In my last post I noted that political decentralization, and the inter-jurisdictional competition it fostered, could potentially suppress local corruption and promote economic growth. My enthusiasm was fanned by the Chinese Communist Party’s (CCP’s) aggressive anticorruption campaign. Since President Xi Jinping took power, there has been a wave of anticorruption purges against powerful military and government officials. The very public purge of Zhou Yongkang, a retired official described as “the most powerful man in China,” seems to be an indication that Xi is fulfilling his promise of zero tolerance against “tigers” and “flies.”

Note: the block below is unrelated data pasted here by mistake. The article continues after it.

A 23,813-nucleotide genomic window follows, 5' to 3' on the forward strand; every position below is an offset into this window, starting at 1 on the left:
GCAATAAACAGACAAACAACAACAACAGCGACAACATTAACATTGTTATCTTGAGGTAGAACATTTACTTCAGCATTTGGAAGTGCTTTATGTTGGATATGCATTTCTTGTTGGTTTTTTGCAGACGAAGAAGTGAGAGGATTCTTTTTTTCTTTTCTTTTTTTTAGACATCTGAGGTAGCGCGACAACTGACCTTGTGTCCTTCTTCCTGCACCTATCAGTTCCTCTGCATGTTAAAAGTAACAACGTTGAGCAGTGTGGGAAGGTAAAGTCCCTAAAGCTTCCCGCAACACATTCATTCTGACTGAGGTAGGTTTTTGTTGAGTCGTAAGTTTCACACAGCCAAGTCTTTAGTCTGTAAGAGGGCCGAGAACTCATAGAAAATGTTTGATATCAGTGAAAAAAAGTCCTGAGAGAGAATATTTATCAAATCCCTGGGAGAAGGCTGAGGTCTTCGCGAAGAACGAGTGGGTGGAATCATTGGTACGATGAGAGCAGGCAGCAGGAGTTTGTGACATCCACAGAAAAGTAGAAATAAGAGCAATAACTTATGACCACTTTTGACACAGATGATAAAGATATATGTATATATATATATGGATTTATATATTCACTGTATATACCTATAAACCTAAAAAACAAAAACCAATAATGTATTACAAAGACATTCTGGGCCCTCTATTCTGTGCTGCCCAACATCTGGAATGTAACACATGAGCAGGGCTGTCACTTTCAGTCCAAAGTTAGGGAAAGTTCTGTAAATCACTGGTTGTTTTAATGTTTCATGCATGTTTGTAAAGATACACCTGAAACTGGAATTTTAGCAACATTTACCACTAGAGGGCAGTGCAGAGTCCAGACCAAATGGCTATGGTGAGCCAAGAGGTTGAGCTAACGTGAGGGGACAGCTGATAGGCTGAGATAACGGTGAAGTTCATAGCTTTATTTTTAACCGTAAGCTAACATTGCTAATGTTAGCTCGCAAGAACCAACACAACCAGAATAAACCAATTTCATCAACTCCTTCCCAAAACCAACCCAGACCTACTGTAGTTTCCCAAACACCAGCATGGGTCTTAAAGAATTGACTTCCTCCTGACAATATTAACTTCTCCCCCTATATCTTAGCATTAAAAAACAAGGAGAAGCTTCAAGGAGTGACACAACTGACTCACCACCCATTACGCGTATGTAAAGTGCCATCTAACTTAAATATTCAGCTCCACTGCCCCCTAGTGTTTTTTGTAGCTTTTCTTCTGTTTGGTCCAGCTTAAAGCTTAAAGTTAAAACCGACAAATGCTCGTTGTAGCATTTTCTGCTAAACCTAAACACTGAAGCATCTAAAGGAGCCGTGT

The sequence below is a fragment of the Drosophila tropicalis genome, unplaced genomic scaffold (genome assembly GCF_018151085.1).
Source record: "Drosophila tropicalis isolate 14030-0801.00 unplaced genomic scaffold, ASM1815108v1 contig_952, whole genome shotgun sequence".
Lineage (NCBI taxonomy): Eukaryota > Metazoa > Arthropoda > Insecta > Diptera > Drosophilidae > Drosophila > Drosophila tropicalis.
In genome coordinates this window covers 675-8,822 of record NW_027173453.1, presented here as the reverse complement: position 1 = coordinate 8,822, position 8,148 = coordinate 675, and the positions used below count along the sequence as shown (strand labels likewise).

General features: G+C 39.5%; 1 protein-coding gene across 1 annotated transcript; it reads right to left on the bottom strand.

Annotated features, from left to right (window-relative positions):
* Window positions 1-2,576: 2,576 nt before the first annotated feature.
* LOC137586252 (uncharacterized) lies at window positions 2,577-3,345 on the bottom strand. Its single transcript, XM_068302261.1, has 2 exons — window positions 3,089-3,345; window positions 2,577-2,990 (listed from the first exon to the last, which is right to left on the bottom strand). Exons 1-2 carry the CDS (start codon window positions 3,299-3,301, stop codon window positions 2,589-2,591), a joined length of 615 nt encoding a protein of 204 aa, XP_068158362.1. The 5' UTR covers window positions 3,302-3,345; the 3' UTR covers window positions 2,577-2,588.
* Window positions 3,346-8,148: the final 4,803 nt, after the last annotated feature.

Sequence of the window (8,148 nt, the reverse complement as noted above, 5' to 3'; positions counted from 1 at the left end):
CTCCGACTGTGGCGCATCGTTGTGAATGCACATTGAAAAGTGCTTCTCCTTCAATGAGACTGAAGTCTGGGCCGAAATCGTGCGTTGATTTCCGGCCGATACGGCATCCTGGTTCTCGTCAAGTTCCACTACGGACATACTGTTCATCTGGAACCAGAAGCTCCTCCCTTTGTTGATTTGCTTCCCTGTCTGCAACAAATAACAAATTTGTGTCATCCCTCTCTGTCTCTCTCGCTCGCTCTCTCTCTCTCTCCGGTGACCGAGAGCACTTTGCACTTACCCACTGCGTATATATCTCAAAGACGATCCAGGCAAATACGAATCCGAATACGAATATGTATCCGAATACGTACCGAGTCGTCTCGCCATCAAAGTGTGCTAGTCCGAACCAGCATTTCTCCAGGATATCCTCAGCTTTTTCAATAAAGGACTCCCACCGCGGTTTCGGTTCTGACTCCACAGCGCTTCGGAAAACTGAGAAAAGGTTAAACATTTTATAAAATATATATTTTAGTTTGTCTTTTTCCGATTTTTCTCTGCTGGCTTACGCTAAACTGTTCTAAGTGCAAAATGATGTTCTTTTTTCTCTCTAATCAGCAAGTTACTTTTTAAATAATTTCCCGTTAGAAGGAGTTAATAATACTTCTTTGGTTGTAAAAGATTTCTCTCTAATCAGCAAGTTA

However, my optimism has been tempered by recent news that two more anticorruption activists have gone on trial in China. The fact that the two activists from New Citizens Movement—Ding Jiaxi and Li Wei—campaigned for officials to disclose their assets, a cause that echoed CCP’s official aspiration (see here and here) only made the arrests more perplexing.
This seems like a glaring contradiction. Why does the Chinese leadership continue to trumpet on about anticorruption and simultaneously arrest anticorruption activists?